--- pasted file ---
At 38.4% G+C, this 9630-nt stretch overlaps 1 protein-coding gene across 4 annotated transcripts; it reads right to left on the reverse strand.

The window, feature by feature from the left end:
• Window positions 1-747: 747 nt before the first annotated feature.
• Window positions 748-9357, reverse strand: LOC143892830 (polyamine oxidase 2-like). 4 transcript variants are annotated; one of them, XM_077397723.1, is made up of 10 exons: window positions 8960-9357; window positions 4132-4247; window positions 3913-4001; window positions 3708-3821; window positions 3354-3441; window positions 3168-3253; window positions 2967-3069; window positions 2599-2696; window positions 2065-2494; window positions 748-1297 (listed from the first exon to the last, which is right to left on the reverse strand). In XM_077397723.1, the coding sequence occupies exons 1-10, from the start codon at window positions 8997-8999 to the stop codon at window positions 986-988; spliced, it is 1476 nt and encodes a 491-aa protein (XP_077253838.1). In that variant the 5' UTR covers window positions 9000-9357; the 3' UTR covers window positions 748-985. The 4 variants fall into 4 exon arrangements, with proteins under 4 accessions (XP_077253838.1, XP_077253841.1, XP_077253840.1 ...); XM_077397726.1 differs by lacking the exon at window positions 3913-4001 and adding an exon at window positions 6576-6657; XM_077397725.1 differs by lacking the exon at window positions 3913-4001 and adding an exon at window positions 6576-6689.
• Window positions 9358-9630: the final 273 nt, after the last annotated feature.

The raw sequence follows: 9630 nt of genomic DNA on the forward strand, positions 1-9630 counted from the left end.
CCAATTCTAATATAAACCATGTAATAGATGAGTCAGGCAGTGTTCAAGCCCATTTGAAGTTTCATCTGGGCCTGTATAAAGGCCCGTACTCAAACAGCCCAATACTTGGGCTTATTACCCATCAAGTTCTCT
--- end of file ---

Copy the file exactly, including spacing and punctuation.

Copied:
At 38.4% G+C, this 9630-nt stretch overlaps 1 protein-coding gene across 4 annotated transcripts; it reads right to left on the reverse strand.

The window, feature by feature from the left end:
• Window positions 1-747: 747 nt before the first annotated feature.
• Window positions 748-9357, reverse strand: LOC143892830 (polyamine oxidase 2-like). 4 transcript variants are annotated; one of them, XM_077397723.1, is made up of 10 exons: window positions 8960-9357; window positions 4132-4247; window positions 3913-4001; window positions 3708-3821; window positions 3354-3441; window positions 3168-3253; window positions 2967-3069; window positions 2599-2696; window positions 2065-2494; window positions 748-1297 (listed from the first exon to the last, which is right to left on the reverse strand). In XM_077397723.1, the coding sequence occupies exons 1-10, from the start codon at window positions 8997-8999 to the stop codon at window positions 986-988; spliced, it is 1476 nt and encodes a 491-aa protein (XP_077253838.1). In that variant the 5' UTR covers window positions 9000-9357; the 3' UTR covers window positions 748-985. The 4 variants fall into 4 exon arrangements, with proteins under 4 accessions (XP_077253838.1, XP_077253841.1, XP_077253840.1 ...); XM_077397726.1 differs by lacking the exon at window positions 3913-4001 and adding an exon at window positions 6576-6657; XM_077397725.1 differs by lacking the exon at window positions 3913-4001 and adding an exon at window positions 6576-6689.
• Window positions 9358-9630: the final 273 nt, after the last annotated feature.

The raw sequence follows: 9630 nt of genomic DNA on the forward strand, positions 1-9630 counted from the left end.
CCAATTCTAATATAAACCATGTAATAGATGAGTCAGGCAGTGTTCAAGCCCATTTGAAGTTTCATCTGGGCCTGTATAAAGGCCCGTACTCAAACAGCCCAATACTTGGGCTTATTACCCATCAAGTTCTCT